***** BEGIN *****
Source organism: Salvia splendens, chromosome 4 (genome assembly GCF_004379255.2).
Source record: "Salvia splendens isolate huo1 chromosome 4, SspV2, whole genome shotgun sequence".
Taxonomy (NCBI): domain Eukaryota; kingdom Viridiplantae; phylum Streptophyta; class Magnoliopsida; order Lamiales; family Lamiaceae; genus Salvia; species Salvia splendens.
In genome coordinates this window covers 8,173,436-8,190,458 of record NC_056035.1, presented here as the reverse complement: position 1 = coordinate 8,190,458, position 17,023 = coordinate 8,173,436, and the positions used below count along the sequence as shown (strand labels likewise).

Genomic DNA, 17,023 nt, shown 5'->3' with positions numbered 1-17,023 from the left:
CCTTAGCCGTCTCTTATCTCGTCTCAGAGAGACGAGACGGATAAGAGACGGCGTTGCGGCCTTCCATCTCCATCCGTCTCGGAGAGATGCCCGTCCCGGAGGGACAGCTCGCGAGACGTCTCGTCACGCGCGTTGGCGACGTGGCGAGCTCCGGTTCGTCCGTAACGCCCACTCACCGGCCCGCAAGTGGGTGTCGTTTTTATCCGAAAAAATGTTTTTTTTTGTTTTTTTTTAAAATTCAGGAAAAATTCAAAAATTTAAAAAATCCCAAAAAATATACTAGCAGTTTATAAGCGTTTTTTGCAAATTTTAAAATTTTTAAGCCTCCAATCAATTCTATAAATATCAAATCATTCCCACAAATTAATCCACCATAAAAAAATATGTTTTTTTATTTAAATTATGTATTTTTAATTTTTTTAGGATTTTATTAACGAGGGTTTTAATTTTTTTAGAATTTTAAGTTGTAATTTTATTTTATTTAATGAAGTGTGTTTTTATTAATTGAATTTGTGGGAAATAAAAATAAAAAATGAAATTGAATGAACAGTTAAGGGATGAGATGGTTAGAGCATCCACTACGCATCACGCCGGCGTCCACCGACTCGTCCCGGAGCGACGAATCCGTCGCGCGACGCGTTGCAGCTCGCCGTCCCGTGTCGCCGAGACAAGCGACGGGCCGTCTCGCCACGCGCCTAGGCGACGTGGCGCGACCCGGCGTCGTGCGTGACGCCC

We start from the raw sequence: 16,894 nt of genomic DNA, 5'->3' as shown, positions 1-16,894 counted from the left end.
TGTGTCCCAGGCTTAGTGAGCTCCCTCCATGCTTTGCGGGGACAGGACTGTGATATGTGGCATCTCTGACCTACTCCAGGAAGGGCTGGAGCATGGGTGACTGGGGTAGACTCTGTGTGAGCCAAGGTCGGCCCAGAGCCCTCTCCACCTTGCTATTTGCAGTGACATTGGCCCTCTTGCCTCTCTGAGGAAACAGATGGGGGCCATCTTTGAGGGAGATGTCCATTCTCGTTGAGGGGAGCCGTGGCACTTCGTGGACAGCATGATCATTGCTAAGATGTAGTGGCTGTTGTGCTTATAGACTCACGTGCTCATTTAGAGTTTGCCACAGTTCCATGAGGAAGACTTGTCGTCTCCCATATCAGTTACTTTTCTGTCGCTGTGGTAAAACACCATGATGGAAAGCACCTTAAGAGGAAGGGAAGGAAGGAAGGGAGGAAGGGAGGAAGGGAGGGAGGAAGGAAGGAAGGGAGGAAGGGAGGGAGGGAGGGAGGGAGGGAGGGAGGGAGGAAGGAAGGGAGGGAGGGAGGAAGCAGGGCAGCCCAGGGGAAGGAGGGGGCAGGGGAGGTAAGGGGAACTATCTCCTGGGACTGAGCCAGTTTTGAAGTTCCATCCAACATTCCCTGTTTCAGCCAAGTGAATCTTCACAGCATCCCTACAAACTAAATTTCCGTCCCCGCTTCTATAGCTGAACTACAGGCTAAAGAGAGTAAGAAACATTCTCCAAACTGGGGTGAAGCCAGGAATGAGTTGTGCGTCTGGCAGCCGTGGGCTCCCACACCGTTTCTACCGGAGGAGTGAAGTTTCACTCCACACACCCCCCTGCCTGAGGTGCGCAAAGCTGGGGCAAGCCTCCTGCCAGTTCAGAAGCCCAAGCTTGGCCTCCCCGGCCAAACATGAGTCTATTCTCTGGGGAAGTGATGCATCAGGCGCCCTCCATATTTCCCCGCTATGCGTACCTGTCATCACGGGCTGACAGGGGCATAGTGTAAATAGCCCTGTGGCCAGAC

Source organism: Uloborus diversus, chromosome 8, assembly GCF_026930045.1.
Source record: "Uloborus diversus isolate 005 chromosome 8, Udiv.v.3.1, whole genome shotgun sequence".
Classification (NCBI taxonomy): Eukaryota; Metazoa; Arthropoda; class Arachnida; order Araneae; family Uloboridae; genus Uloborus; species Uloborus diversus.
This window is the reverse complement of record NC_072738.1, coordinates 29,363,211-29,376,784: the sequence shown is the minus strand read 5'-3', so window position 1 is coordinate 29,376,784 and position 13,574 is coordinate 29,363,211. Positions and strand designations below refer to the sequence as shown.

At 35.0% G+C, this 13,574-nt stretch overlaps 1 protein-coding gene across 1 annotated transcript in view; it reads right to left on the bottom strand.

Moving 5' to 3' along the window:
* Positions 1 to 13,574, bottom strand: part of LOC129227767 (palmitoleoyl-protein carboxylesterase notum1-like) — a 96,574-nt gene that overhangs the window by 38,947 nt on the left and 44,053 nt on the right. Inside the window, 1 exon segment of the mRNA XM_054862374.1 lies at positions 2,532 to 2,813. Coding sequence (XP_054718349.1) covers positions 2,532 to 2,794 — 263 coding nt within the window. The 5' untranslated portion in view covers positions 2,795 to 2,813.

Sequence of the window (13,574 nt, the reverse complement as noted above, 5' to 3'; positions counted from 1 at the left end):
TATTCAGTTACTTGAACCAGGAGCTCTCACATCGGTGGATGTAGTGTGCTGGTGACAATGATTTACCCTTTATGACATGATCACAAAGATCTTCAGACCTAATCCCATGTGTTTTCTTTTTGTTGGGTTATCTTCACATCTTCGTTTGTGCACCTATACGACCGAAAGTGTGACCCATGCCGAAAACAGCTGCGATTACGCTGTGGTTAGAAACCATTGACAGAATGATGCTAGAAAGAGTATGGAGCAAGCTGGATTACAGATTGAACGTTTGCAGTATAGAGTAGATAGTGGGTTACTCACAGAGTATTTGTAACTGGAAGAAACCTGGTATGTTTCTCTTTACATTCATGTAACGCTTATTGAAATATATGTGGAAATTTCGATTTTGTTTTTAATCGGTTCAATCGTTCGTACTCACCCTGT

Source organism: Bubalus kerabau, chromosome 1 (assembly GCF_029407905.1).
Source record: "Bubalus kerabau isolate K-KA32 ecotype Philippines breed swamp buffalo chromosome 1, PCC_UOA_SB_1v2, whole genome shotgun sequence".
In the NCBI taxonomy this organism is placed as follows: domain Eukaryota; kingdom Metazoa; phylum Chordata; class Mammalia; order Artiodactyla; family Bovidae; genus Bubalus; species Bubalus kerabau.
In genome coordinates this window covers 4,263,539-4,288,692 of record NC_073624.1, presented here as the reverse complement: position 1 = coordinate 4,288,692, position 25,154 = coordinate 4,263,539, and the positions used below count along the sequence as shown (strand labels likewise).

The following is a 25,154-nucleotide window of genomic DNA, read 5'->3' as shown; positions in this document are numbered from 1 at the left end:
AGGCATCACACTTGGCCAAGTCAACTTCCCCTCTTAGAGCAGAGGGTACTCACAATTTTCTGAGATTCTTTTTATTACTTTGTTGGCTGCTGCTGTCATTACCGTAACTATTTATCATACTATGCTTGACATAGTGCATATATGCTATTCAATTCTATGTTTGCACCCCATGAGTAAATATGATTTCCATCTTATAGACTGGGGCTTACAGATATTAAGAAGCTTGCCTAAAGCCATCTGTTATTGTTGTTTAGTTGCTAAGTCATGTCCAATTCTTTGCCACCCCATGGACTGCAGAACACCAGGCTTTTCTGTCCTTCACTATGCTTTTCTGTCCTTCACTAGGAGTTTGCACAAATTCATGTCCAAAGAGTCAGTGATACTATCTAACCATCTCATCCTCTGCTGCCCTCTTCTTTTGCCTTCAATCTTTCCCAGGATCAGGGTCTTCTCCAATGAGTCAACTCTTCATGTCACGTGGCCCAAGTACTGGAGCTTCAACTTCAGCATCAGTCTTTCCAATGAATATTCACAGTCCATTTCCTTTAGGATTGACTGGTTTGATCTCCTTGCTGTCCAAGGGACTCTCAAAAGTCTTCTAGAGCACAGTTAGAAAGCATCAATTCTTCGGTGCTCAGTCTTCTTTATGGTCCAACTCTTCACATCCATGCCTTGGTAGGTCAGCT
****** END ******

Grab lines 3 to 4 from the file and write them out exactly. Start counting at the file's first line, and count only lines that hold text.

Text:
Taxonomy (NCBI): domain Eukaryota; kingdom Viridiplantae; phylum Streptophyta; class Magnoliopsida; order Lamiales; family Lamiaceae; genus Salvia; species Salvia splendens.
In genome coordinates this window covers 8,173,436-8,190,458 of record NC_056035.1, presented here as the reverse complement: position 1 = coordinate 8,190,458, position 17,023 = coordinate 8,173,436, and the positions used below count along the sequence as shown (strand labels likewise).